With less than a month left to make your company’s tax process digital, doing so can be daunting. So what do you need to do before the new government regulation comes into effect so you can get your numbers in order?
Businesses are currently battling with a changing political and economic landscape. It’s more essential now than ever to embrace technology as new policies are being enforced. This much will be even more apparent from Monday April 1 2019 when the Making Tax Digital (MTD) legislation comes into force, meaning companies will need to keep digital records and submit tax returns using cloud-based accounting software.
While it might seem like a tedious process, it’s important to have an integrated and automated approach to these operations. “It’s natural to be hesitant about change but businesses shouldn’t look at MTD as a threat or a burden,” Colin Hewitt, founder and CEO of Float, the accounting software company, told Elite Business exclusively. “MTD should be viewed as a chance for businesses to modernise their accounting and bookkeeping practices, a task that many businesses need to do urgently anyway.”
Indeed, the first step is to familiarise yourself with the regulations and what it entails. For instance, only those with a turnover above £85,000 will have to file VAT returns digitally. Yet, research conducted by Kreston Reeves, the chartered accountancy company, suggested that businesses were unaware of the Making Tax Digital programme. Having surveyed 530 businesses, the report revealed only 65% are aware of the Making Tax Digital deadline. More worryingly, 19% had not heard of these changes at all. “Sometimes there needs to be a line in the sand, a catalyst that forces change and MTD is exactly that,” added Hewitt.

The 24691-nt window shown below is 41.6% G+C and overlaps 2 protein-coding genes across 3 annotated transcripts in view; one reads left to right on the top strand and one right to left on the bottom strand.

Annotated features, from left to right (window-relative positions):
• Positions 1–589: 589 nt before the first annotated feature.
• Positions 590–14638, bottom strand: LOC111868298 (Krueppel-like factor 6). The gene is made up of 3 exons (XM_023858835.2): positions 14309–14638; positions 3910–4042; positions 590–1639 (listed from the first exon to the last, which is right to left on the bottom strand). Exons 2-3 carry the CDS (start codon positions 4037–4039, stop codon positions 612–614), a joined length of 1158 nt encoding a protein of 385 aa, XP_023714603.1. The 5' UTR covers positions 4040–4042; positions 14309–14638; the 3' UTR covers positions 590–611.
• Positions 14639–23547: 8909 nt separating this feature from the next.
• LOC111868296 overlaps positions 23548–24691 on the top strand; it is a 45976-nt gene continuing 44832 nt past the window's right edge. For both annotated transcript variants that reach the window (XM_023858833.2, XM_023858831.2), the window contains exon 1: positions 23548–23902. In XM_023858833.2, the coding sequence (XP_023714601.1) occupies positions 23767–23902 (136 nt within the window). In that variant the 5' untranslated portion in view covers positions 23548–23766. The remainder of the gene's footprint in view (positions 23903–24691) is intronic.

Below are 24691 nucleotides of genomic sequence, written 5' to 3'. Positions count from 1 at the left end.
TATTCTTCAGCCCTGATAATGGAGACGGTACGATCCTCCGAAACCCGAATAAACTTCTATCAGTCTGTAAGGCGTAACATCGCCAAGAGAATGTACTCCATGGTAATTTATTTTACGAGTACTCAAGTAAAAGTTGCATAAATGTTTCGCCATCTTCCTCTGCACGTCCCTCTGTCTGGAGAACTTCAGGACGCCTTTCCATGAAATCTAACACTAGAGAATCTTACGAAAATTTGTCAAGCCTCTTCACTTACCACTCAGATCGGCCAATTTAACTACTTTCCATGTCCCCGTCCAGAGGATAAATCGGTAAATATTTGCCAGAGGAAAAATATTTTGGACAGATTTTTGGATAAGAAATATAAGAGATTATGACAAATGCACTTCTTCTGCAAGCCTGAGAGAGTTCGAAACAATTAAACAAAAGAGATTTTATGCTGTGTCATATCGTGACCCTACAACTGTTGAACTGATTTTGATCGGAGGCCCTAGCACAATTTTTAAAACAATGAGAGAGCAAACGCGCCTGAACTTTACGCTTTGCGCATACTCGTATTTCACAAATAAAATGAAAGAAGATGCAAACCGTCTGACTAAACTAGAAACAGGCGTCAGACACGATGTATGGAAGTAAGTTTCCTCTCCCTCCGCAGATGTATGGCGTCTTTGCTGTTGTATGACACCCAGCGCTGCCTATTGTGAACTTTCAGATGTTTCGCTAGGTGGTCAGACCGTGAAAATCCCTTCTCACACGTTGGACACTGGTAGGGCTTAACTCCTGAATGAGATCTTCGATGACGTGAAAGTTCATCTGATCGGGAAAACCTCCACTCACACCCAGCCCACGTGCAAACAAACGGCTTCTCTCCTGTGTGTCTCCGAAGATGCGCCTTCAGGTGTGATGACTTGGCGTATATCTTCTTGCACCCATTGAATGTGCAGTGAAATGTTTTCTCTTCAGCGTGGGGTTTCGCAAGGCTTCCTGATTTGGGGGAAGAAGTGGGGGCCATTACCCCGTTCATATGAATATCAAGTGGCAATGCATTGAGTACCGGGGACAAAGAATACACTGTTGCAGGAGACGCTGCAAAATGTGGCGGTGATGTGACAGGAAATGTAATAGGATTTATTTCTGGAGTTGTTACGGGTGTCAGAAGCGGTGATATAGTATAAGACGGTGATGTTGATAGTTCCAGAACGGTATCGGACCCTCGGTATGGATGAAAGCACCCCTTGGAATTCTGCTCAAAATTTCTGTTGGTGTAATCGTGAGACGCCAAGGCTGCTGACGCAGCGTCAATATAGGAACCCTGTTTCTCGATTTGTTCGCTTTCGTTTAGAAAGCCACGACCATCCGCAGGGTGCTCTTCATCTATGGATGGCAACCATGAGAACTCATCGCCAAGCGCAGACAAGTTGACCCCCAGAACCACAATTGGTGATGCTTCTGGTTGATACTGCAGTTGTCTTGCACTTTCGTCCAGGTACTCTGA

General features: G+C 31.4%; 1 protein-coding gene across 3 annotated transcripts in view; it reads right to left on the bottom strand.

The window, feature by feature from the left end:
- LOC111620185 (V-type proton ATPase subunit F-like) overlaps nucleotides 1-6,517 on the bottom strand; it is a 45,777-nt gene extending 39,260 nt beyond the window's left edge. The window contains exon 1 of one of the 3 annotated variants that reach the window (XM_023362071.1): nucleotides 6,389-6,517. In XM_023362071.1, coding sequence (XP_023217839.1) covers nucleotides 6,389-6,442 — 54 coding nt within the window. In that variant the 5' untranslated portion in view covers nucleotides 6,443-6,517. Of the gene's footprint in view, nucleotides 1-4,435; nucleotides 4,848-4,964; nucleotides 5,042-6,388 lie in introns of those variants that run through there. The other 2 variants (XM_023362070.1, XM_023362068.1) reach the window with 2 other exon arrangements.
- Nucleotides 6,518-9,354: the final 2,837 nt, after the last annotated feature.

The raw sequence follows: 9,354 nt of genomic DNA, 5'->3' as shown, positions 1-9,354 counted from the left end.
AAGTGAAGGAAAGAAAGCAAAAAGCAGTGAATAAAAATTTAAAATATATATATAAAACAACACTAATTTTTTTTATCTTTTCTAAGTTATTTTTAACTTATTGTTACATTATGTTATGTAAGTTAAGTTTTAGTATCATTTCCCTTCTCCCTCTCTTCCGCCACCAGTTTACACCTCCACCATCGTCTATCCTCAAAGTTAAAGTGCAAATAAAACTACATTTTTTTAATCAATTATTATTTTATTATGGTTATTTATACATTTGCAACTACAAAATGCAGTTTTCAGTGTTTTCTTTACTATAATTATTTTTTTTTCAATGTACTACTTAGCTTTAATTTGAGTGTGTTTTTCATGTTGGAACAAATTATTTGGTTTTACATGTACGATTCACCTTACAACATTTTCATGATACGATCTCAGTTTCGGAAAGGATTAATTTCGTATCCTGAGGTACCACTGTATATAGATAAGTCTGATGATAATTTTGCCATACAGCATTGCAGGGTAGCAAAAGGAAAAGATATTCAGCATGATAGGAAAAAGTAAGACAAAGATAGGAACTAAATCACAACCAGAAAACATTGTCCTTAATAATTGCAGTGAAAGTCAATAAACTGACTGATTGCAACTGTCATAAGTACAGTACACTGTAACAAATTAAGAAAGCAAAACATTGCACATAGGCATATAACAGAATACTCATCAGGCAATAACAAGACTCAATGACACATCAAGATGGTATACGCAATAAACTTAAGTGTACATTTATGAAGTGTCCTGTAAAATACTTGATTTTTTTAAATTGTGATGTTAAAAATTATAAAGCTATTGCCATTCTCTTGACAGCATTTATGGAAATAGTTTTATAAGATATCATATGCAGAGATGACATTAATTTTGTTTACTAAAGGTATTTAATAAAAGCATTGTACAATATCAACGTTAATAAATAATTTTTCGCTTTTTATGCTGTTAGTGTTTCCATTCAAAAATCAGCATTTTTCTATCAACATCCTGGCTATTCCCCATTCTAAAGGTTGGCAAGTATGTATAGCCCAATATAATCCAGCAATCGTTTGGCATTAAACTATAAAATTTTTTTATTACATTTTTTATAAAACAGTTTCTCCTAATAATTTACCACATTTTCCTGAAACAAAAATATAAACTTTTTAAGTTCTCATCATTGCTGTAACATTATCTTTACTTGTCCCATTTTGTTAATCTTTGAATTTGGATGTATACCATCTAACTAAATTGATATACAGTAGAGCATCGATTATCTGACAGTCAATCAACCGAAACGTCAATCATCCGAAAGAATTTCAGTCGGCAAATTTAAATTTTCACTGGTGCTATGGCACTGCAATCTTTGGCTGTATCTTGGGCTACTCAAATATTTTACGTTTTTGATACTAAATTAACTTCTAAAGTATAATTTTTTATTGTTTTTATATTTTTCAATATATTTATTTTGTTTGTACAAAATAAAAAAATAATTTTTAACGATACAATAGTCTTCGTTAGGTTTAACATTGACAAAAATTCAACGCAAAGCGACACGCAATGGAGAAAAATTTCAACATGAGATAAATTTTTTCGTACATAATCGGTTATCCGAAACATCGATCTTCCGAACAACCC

Furthermore, digitising tax will prove beneficial for head honchos not only because tax returns will become an automated process but also as they’ll be able to can use their time and resources for more important tasks such as business development or expansion. Additionally, it eliminates the possibility of human errors. In fact, using old accounting methods result in filing mistakes, which cost the Treasury more than £9bn a year.
Building on the way the change will empower bosses, Steve Lane, chief technology officer of Access Group, the software company for businesses, detailed: “While giving businesses peace of mind when it comes to their regulatory compliance, technology can also provide a holistic overview of the data being entered, meaning that all relevant stakeholders will be able to see how much the organisation’s VAT liability is.” In fact, businesses who have automated this process are already seeing benefits. According to a report by the HMRC, 76% were comfortable to use technology to manage their finances and 72% admitted it was easier to have digital records of monetary transactions.